The record also reveals that on June 10, 2010, California Casualty sent Ross a letter requesting that he submit a sworn statement of proof of loss and that California Casualty did not receive any response to this June 10, 2010 request. (R. 22-1, Ex. A, Dobson Aff. ¶¶ 5, 6, Ex. D, 6/10/10 letter.) Under the circumstances, the requested sworn statement of proof of loss is a condition precedent to any recovery under the policy. See Horton v. Allstate Ins. Co., 125 Ill.App.3d 1034, 1037, 467 N.E.2d 284, 285, 81 Ill.Dec. 584, 585 (1st Dist. 1984).

In sum, Ross has failed to perform the required conditions of his homeowners policy after the loss of his personal property. Because he did not perform these conditions, Ross cannot establish his breach of contract claim against California Casualty. See MHM Servs., Inc. v. Assurance Co. of Am., 975 N.E.2d 1139, 1152, 363 Ill.Dec. 830, 843 (1st Dist. 2012) ("The rule of law is that a party seeking to enforce a contract has the burden of proving it has substantially complied with all material terms of the agreement."). The Court therefore grants Defendant's summary judgment motion as to Ross' breach of contract claim as alleged in Count I of the Second Amended Complaint.

II. Illinois Insurance Code Claim - Count II

Ross also brings a claim for attorney's fees pursuant to the Illinois Insurance Code, 215 ILCS 5/155, which states in relevant part:

In any action by or against a company wherein there is in issue the liability of a company on a policy or policies of insurance or the amount of the loss payable thereunder, or for an unreasonable delay in settling a claim, and it appears to the court that such action or delay is vexatious and unreasonable, the court may allow as part of the taxable costs in the action reasonable attorney fees, other costs.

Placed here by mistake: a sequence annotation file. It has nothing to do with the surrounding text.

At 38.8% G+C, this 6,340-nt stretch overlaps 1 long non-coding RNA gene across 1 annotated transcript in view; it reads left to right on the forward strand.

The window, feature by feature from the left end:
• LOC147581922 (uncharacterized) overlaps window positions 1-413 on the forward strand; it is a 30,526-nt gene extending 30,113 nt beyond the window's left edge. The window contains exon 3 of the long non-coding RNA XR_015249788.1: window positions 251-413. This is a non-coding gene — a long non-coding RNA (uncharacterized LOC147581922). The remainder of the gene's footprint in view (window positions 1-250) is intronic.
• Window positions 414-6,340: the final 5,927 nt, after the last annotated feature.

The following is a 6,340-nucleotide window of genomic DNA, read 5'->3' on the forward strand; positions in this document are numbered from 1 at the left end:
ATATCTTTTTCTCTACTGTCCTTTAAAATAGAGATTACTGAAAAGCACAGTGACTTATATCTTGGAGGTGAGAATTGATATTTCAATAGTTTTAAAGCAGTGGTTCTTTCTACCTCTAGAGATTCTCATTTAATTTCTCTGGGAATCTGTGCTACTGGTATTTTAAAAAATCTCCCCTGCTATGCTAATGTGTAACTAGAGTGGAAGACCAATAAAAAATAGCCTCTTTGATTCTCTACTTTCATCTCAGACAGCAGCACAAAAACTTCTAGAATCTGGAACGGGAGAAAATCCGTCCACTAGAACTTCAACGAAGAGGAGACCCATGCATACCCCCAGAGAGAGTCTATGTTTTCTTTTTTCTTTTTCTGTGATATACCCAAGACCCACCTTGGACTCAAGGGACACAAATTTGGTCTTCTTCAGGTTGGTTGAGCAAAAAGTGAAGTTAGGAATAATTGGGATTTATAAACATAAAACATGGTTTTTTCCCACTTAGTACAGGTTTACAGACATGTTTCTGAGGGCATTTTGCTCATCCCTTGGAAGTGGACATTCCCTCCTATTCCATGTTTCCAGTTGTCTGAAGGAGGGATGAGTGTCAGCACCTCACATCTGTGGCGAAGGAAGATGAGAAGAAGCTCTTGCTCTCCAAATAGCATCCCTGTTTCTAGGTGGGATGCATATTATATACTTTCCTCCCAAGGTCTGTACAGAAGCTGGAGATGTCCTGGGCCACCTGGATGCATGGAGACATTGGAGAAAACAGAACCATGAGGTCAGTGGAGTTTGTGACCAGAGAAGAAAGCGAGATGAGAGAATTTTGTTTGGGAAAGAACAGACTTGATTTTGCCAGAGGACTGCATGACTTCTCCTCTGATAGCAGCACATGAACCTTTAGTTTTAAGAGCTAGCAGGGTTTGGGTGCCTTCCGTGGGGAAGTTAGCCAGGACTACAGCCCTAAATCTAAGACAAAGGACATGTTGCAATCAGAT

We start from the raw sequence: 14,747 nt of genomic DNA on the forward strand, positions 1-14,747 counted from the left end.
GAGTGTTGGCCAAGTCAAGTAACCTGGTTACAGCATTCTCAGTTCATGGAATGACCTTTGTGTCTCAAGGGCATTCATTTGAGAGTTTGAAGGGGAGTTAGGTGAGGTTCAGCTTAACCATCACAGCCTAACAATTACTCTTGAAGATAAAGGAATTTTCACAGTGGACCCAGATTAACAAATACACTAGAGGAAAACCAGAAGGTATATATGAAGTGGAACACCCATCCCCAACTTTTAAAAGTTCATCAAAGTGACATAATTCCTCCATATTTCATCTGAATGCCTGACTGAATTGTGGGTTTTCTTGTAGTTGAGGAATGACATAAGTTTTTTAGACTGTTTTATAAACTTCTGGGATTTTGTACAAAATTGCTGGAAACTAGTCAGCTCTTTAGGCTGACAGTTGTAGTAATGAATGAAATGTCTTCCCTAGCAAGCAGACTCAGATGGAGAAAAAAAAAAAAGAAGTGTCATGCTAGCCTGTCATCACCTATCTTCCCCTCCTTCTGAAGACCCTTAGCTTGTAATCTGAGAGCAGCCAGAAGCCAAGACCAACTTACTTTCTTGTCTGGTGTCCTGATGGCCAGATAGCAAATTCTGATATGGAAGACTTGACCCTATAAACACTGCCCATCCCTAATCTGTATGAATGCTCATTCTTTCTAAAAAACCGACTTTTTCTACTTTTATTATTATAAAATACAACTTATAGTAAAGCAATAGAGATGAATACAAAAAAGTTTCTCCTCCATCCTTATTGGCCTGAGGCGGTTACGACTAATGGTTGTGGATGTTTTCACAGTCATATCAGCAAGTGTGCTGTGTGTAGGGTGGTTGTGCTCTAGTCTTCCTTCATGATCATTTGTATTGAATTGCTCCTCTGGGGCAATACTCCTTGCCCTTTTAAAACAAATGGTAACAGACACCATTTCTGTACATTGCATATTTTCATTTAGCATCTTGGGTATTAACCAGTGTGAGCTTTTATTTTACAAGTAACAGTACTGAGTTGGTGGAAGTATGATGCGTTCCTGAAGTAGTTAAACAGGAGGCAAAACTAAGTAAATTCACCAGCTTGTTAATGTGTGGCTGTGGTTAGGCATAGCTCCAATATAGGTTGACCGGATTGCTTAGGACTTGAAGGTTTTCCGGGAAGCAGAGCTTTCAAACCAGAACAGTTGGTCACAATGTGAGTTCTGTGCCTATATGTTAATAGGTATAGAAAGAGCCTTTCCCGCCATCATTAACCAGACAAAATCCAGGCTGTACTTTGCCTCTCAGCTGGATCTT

Simply put, "Section 155 allows for an extracontractual remedy' of attorney fees and costs for an insurer's unreasonable and vexatious' refusal to comply with its policy obligations." Illinois State Bar Ass'n Mut. Ins. Co. v. Cavenagh, 983 N.E.2d 468, 479, 368 Ill.Dec. 55, 66 (1st Dist. 2012); see also General Star Indemn. Co. v. Lake Bluff Sch. Dist. No. 65, 354 Ill.App.3d 118, 128-29, 819 N.E.2d 784, 79, 289 Ill.Dec. 288, 298 (2d Dist. 2004) ("where there is a bona fide dispute regarding coverage, costs and sanctions are inappropriate").

Here, Ross has failed to set forth any evidence that California Casualty's conduct in determining his policy coverage was vexatious and unreasonable. See Celotex Corp., 477 U.S. 322 (Rule 56 "mandates the entry of summary judgment, after adequate time for discovery and upon motion, against a party who fails to make a showing sufficient to establish the existence of an element essential to that party's case, and on which that party will bear the burden of proof at trial"). Hence, there is no genuine dispute as to the material fact concerning Ross' attorney's fees claim, and thus California Casualty is entitled to judgment as a matter of law in this respect. See Holloway v. Delaware County Sheriff, 700 F.3d 1063, 1068 (7th Cir. 2012). In fact, Ross does not mention his attorney's fees claim in his summary judgment brief. See Steen v. Myers, 486 F.3d 1017, 1020 (7th Cir. 2007) (absence of discussion in legal brief amounts to abandonment of claims). Accordingly, the Court grants Defendant's motion for summary judgment as to Count II of the Second Amended Complaint.


For these reasons, the Court grants Defendant's summary judgment motion, denies Defendant's Rule 702 motion as moot, and dismisses this lawsuit in its entirety.